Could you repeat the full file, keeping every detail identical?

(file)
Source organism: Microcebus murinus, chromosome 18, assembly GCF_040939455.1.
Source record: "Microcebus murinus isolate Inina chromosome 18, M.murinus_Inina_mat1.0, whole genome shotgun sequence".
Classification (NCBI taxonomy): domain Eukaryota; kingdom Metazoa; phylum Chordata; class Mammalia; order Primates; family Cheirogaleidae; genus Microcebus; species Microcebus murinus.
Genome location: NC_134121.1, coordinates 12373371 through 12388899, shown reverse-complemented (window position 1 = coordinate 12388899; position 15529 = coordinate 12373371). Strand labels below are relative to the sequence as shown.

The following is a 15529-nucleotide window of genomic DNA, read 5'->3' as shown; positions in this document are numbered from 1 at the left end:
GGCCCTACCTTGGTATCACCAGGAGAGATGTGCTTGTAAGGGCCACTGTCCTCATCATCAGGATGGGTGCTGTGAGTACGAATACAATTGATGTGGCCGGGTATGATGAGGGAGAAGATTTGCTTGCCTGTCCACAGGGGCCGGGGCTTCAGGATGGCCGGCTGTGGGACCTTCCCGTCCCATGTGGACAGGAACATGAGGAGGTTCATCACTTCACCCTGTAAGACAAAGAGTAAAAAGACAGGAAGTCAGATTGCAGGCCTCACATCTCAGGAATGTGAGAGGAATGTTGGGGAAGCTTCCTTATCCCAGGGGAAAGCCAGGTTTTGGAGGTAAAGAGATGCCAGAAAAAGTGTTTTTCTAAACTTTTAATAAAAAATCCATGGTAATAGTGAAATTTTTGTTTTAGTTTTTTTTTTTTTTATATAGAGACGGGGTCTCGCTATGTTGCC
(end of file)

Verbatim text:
Source organism: Microcebus murinus, chromosome 18, assembly GCF_040939455.1.
Source record: "Microcebus murinus isolate Inina chromosome 18, M.murinus_Inina_mat1.0, whole genome shotgun sequence".
Classification (NCBI taxonomy): domain Eukaryota; kingdom Metazoa; phylum Chordata; class Mammalia; order Primates; family Cheirogaleidae; genus Microcebus; species Microcebus murinus.
Genome location: NC_134121.1, coordinates 12373371 through 12388899, shown reverse-complemented (window position 1 = coordinate 12388899; position 15529 = coordinate 12373371). Strand labels below are relative to the sequence as shown.

The following is a 15529-nucleotide window of genomic DNA, read 5'->3' as shown; positions in this document are numbered from 1 at the left end:
GGCCCTACCTTGGTATCACCAGGAGAGATGTGCTTGTAAGGGCCACTGTCCTCATCATCAGGATGGGTGCTGTGAGTACGAATACAATTGATGTGGCCGGGTATGATGAGGGAGAAGATTTGCTTGCCTGTCCACAGGGGCCGGGGCTTCAGGATGGCCGGCTGTGGGACCTTCCCGTCCCATGTGGACAGGAACATGAGGAGGTTCATCACTTCACCCTGTAAGACAAAGAGTAAAAAGACAGGAAGTCAGATTGCAGGCCTCACATCTCAGGAATGTGAGAGGAATGTTGGGGAAGCTTCCTTATCCCAGGGGAAAGCCAGGTTTTGGAGGTAAAGAGATGCCAGAAAAAGTGTTTTTCTAAACTTTTAATAAAAAATCCATGGTAATAGTGAAATTTTTGTTTTAGTTTTTTTTTTTTTTATATAGAGACGGGGTCTCGCTATGTTGCC